There are three conditions feedback must meet in order for a dog to include it in his learning process.:
- it needs to be immediate, for the dog to be able to form the correct association
- it needs to be consistent
- and it needs to be meaningful
This is what all the training methods, tricks and tools boil down to. This is also why it really makes no sense to scold your dog for something he's done an hour ago.
When I got Jasmine, she was my first puppy, and I have to say I had a very little idea what I was supposed to be doing. I started reading dog training books and trying out the things I learned. Some of them seemed to have worked better than others, particularly because Jasmine is a very smart dog.
The timing and consistency weren't that hard to figure out. Why were my attempts sometimes successful and sometimes not? Why, for example, she would always rush through the door first, regardless?
And then I saw the light. I have power over the door! I decide whether it opens or closes!
That day I taught Jasmine to wait nicely and let me out of the door first within half an hour. And that was all it took! We got ready to go for a walk. I started opening the door, and Jasmine was getting ready to make a break for it as usual. So I closed the door again. She sat with a puzzled look on her face. I waited for a bit, and reached for the handle. Again, she was about to dart out. And again the door didn't open.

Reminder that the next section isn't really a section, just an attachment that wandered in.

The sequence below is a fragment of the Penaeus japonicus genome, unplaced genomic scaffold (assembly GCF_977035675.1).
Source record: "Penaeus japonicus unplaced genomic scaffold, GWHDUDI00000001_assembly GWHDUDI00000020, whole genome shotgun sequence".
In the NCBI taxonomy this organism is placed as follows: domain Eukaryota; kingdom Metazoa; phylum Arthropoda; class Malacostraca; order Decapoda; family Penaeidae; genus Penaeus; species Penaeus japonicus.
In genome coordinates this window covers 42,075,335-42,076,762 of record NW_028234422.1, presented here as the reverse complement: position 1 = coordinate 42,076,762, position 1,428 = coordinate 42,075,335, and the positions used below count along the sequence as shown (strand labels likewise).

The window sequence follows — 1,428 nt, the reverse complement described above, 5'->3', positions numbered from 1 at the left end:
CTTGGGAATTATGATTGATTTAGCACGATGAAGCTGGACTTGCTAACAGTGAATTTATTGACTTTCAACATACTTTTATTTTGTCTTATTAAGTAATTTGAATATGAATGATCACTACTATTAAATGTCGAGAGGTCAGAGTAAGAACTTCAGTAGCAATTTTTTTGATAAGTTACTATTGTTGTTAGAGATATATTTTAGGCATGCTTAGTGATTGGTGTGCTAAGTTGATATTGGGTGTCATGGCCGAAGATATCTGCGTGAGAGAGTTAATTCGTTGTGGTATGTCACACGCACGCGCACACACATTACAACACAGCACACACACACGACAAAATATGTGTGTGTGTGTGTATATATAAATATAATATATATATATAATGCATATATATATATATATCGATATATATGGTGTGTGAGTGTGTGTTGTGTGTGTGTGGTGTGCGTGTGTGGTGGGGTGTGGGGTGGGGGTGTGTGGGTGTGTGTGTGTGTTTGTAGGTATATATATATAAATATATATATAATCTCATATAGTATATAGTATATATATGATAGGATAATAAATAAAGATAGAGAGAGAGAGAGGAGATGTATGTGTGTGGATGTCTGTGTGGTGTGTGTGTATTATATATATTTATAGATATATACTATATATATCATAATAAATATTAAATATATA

It did take us half an hour to actually make it out of the house, but I led the way. Jasmine learned that letting me to go first was the only way for her to get through that door.
And I learned about the power of meaningful consequence.
While it really is that simple, it doesn't mean that it is easy. Because it is not always as easy to control the situation as in this case.
If you ever tried teaching your dog not to jump on people to greet them, you know what I mean. It's nearly impossible to get people to cooperate. Even though all they'd need to do is to ignore the dog when he's jumping on them and reward him by attention when he sits nicely, I find that they always seem to do the opposite. And your dog is learning that jumping on people is the thing to do.
However, if you can come up with a meaningful consequence for your dog's actions, you can achieve anything.
If you have a success story, please share it with us!